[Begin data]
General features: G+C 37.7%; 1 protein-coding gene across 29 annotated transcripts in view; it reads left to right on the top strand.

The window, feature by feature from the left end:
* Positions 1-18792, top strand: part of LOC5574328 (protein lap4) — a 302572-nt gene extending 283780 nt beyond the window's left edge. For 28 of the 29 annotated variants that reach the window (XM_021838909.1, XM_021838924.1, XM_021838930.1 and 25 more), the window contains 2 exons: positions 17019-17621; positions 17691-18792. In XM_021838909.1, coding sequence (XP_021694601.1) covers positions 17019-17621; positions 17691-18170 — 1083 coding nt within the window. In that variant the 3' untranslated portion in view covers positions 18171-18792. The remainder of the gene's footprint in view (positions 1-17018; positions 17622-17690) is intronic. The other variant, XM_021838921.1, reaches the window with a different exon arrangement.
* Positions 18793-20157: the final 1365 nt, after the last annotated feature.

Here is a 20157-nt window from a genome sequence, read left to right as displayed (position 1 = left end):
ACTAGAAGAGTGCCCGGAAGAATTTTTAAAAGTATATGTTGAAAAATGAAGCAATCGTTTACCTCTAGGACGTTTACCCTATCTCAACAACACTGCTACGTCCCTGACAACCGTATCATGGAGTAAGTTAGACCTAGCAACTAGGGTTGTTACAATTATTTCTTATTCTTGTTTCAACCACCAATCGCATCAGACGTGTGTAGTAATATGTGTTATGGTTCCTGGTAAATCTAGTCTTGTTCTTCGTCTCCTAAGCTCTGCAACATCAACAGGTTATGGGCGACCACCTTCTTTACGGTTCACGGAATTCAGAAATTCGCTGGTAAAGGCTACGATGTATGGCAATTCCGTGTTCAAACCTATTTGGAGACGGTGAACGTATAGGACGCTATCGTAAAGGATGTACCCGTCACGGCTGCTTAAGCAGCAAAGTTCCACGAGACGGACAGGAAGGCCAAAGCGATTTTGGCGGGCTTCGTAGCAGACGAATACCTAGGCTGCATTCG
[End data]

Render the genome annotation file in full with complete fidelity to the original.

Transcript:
General features: G+C 37.7%; 1 protein-coding gene across 29 annotated transcripts in view; it reads left to right on the top strand.

The window, feature by feature from the left end:
* Positions 1-18792, top strand: part of LOC5574328 (protein lap4) — a 302572-nt gene extending 283780 nt beyond the window's left edge. For 28 of the 29 annotated variants that reach the window (XM_021838909.1, XM_021838924.1, XM_021838930.1 and 25 more), the window contains 2 exons: positions 17019-17621; positions 17691-18792. In XM_021838909.1, coding sequence (XP_021694601.1) covers positions 17019-17621; positions 17691-18170 — 1083 coding nt within the window. In that variant the 3' untranslated portion in view covers positions 18171-18792. The remainder of the gene's footprint in view (positions 1-17018; positions 17622-17690) is intronic. The other variant, XM_021838921.1, reaches the window with a different exon arrangement.
* Positions 18793-20157: the final 1365 nt, after the last annotated feature.

Here is a 20157-nt window from a genome sequence, read left to right as displayed (position 1 = left end):
ACTAGAAGAGTGCCCGGAAGAATTTTTAAAAGTATATGTTGAAAAATGAAGCAATCGTTTACCTCTAGGACGTTTACCCTATCTCAACAACACTGCTACGTCCCTGACAACCGTATCATGGAGTAAGTTAGACCTAGCAACTAGGGTTGTTACAATTATTTCTTATTCTTGTTTCAACCACCAATCGCATCAGACGTGTGTAGTAATATGTGTTATGGTTCCTGGTAAATCTAGTCTTGTTCTTCGTCTCCTAAGCTCTGCAACATCAACAGGTTATGGGCGACCACCTTCTTTACGGTTCACGGAATTCAGAAATTCGCTGGTAAAGGCTACGATGTATGGCAATTCCGTGTTCAAACCTATTTGGAGACGGTGAACGTATAGGACGCTATCGTAAAGGATGTACCCGTCACGGCTGCTTAAGCAGCAAAGTTCCACGAGACGGACAGGAAGGCCAAAGCGATTTTGGCGGGCTTCGTAGCAGACGAATACCTAGGCTGCATTCG